For one, I love looking at the art work found on the sides of jeepneys, especially the very colorful ones and those that depict images related to our culture or beautiful places in our country. And second, as a child, my mom used to take me to the Intercon Hotel jeepney coffee shop where we would sit in the jeep and eat merienda..

But back to the jeep in Bacolod..This jeep is super special because it does not run on gasoline or diesel! It runs on electricity. Like any electronic gadget, you just have to plug it into an outlet, charge for a few hours and its good to go!...
Its called the E-Jeep. Its a joint project of the Green Renewable Independent Power Producer, Inc. (GRIPP), Greenpeace and Solar Electric Company.

Here's another exciting bit of info about this jeep and the vision of the groups behind the e-jeep. The intention is to use energy from biodegradable waste from the city's wet markets to power not just the jeep but an environmental-friendly mass transport system.

So, we address the problem of air pollution and solid waste management at the same time!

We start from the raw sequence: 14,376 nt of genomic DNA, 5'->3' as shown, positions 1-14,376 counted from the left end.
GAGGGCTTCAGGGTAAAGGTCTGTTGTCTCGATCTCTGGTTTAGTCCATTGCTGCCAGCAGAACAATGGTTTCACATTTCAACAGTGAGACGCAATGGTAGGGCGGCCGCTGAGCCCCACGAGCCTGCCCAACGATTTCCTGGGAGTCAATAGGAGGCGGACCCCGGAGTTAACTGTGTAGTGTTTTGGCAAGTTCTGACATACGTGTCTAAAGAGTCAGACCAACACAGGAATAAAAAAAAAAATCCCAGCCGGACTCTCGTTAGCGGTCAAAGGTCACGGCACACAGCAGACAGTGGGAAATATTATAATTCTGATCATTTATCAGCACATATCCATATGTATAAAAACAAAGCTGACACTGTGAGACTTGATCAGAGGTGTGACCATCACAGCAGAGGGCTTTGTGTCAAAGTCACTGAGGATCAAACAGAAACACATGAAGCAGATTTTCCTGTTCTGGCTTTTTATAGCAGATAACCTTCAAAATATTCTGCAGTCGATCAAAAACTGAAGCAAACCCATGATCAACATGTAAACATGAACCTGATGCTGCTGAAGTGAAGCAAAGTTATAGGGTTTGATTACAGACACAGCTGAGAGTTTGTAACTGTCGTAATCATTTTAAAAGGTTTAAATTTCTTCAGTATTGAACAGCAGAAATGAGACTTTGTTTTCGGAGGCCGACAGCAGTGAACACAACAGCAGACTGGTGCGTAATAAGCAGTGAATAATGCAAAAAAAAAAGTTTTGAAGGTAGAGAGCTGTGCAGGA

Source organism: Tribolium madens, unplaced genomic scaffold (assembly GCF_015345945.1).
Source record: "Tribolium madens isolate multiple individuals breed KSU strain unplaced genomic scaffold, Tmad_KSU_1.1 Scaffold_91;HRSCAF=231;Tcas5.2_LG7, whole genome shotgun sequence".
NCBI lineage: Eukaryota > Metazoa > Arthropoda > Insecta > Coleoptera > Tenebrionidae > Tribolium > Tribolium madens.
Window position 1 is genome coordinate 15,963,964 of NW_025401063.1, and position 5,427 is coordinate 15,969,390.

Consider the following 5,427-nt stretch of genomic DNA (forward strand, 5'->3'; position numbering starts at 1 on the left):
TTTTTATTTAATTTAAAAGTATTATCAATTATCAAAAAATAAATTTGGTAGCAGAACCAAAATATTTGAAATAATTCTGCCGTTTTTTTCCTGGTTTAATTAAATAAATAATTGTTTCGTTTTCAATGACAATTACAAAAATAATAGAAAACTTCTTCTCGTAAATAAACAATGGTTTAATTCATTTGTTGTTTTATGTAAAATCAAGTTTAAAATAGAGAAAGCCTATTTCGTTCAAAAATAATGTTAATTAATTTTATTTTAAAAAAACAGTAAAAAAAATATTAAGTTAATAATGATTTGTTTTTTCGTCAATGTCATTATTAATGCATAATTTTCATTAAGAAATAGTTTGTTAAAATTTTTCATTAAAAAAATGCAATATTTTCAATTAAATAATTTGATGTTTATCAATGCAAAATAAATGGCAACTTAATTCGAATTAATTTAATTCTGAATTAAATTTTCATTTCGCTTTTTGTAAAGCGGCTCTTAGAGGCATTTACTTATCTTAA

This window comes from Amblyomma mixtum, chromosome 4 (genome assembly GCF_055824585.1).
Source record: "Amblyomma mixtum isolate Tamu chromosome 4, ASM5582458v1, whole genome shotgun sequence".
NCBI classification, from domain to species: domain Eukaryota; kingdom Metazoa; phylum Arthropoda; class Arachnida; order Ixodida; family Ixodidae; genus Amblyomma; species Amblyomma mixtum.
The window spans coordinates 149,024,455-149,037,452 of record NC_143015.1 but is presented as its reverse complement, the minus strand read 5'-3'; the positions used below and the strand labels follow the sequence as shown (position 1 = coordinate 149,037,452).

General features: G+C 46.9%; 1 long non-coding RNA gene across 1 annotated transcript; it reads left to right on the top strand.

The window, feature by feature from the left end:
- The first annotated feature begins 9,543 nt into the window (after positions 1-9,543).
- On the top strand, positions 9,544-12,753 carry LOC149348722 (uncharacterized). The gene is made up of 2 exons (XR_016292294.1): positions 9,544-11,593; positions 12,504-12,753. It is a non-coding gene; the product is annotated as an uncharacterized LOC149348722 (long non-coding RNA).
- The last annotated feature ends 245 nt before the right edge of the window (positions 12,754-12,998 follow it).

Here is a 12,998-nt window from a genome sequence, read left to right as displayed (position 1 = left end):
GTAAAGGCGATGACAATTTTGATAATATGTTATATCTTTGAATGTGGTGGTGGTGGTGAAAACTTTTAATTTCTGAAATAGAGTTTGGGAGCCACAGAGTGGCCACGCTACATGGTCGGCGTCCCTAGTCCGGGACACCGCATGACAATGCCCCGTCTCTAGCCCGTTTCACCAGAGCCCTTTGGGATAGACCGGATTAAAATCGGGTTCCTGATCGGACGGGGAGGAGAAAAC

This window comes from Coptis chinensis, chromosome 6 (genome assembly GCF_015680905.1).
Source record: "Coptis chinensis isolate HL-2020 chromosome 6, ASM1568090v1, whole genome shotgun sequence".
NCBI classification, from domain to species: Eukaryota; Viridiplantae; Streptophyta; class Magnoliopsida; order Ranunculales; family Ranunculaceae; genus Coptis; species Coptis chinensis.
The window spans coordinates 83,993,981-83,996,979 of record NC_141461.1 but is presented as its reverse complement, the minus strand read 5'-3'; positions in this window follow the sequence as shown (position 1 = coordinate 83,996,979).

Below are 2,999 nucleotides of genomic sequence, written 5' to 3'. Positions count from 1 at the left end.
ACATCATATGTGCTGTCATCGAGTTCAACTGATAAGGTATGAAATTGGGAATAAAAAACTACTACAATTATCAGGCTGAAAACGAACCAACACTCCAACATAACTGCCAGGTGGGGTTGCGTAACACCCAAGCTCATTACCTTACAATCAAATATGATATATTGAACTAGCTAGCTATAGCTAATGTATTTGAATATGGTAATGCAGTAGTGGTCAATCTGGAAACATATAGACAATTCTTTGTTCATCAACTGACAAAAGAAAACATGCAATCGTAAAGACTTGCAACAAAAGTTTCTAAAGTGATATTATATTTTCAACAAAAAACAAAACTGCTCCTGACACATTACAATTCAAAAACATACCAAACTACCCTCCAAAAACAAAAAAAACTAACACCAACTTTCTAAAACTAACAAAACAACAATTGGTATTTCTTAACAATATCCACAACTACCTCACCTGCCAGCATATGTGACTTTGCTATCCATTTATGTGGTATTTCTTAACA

cool diba?

At present, the e-jeep is being test run in Bacolod and Makati. Since it only runs at 40kph, it is meant to ply small busy roads where the speed is usually slow anyway. Perfect for commuters inside a subdvision or short destinations. For efficient operations, we are told that the plan is to build stations where the jeeps can be charged, so instead of gas stations, we will have charging stations..

Needless to say, I enjoyed my short but extremely pleasant jeepney ride. Oh, by the way, it also is super quiet. No rumbling engines, no noisy tambutso!

I am really hoping to see more innovative environment-friendly projects like this.

Next thing you know, you'll be calling your mom or boyfriend and saying, sorry Im late, no low bat yung jeep na sinasakyan ko!